By Samantha Bennett
We keep hearing that print journalism is dead, that no one reads it, that it’s irrelevant and dull and deservedly outmoded. And yet … somehow, your local multiplex didn’t get that memo.
In “State of Play,” Russell Crowe plays a crusty investigative reporter who goes after a story with good old-fashioned shoe leather and determination. He actually takes notes with a pen. And he spends a lot of the movie schooling a twittering blogger in Newsgathering 101.
But that’s fiction.
In “The Soloist,” Robert Downey Jr. plays real-life Los Angeles Times columnist Steve Lopez in the true story of how a column about a homeless, mentally ill music prodigy became a crusade and touched a city.
These films serve as a reminder, perhaps not quite too late, that good journalism matters. Reporting matters. And columnists, who are not just observers and commentators but also reporters, really do make a difference in the communities they chronicle.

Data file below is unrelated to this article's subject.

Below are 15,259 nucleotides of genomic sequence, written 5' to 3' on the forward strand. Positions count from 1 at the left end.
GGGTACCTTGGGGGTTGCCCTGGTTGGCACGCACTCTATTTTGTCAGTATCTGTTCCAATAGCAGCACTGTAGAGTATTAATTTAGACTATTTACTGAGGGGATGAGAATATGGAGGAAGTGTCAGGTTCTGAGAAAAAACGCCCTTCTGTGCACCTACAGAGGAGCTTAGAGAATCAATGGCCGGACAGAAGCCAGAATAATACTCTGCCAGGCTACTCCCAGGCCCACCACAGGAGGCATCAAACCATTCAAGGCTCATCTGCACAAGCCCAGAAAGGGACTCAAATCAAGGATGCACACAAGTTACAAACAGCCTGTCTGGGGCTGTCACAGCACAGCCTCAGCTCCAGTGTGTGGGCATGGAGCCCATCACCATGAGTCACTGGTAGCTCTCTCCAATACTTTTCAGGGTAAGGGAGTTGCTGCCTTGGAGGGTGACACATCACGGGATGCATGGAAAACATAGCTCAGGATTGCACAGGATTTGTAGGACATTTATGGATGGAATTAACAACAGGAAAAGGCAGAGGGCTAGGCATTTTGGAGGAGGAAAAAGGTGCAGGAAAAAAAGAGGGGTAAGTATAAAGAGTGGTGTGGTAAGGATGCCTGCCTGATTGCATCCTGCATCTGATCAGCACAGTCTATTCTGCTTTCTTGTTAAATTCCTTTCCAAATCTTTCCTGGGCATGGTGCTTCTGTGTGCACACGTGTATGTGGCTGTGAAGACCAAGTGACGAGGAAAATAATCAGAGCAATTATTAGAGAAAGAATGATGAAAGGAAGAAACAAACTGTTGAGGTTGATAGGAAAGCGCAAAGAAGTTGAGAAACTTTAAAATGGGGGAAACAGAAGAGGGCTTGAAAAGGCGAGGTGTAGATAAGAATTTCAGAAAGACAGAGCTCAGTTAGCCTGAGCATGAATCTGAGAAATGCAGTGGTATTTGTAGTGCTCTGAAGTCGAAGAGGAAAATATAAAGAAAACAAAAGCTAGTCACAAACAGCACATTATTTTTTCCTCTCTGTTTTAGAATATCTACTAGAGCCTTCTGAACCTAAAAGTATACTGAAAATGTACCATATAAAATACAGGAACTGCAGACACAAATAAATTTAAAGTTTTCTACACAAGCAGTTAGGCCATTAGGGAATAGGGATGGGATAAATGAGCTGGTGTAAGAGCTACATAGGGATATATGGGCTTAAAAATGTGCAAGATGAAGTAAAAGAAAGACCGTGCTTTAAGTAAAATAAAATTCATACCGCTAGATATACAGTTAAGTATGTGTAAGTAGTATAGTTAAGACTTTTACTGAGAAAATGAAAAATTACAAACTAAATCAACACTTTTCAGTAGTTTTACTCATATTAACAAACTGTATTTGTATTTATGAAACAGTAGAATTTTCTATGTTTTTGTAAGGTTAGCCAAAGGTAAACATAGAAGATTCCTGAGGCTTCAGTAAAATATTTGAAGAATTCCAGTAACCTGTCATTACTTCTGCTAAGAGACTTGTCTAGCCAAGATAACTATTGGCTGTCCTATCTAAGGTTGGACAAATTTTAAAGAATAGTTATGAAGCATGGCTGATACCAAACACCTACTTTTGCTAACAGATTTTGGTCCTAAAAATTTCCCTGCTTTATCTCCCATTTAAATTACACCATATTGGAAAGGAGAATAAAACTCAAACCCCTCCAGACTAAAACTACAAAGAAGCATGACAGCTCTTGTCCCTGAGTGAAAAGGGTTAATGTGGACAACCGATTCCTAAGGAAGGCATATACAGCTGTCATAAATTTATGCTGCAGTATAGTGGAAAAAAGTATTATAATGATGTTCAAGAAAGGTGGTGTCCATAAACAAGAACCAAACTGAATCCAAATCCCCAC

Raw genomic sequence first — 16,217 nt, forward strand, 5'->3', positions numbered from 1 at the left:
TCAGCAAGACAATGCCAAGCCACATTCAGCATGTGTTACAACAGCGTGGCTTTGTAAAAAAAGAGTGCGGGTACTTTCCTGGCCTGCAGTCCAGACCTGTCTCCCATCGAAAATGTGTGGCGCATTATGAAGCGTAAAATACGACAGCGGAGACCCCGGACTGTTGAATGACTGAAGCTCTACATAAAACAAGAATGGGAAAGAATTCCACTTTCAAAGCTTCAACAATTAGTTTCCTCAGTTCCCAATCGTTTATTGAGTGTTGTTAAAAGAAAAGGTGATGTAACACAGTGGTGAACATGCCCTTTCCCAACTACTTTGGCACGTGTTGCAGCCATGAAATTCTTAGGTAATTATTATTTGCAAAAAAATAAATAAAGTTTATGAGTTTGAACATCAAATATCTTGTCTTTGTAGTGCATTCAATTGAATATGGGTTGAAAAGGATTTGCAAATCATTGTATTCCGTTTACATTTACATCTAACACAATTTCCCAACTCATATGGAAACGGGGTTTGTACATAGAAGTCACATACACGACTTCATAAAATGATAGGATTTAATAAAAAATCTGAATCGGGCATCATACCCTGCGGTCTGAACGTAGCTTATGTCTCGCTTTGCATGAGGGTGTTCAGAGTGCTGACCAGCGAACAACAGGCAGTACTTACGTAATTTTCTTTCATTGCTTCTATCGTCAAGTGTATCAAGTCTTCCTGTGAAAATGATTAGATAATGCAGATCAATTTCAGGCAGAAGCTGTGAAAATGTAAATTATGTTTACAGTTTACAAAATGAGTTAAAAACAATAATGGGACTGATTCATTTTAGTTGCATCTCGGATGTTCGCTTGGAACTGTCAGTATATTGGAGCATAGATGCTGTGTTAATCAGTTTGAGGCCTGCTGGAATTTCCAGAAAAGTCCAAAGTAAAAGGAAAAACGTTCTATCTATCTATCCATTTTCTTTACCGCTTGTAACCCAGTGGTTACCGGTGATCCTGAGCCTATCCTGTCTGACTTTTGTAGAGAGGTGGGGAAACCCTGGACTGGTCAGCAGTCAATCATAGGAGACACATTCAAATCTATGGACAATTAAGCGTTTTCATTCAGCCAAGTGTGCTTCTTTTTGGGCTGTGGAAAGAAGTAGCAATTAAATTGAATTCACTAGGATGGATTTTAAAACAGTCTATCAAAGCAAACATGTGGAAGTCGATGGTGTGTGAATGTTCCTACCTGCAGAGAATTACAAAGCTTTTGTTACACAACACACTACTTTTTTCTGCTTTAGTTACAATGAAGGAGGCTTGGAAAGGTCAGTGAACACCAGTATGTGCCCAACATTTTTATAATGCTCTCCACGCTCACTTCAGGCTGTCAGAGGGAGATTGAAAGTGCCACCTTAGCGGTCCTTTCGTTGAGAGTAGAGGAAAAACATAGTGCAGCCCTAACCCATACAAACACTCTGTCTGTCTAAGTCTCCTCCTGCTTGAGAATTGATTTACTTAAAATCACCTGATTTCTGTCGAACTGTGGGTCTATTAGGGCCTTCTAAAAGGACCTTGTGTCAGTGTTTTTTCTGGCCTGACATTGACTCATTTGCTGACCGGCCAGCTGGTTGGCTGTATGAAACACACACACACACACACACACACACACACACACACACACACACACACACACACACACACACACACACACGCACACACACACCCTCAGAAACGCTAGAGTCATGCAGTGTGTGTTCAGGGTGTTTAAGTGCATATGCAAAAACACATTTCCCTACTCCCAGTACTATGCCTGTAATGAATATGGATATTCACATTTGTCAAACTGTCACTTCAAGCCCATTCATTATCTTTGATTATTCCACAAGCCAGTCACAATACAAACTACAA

Every day, columnists are taking buyouts, retiring early, getting laid off. They’re not being replaced. Who’s going to illuminate the corners that have gone dark — forgotten or hidden or overlooked — if the columnists are gone?
The National Society of Newspaper Columnists is keeping the light on. And if you want to meet the real Steve Lopez, we’ve got him at our conference in Ventura, Calif., in June. Go to www.columnists.com for more info, and links to a lot of bright spots and true stories.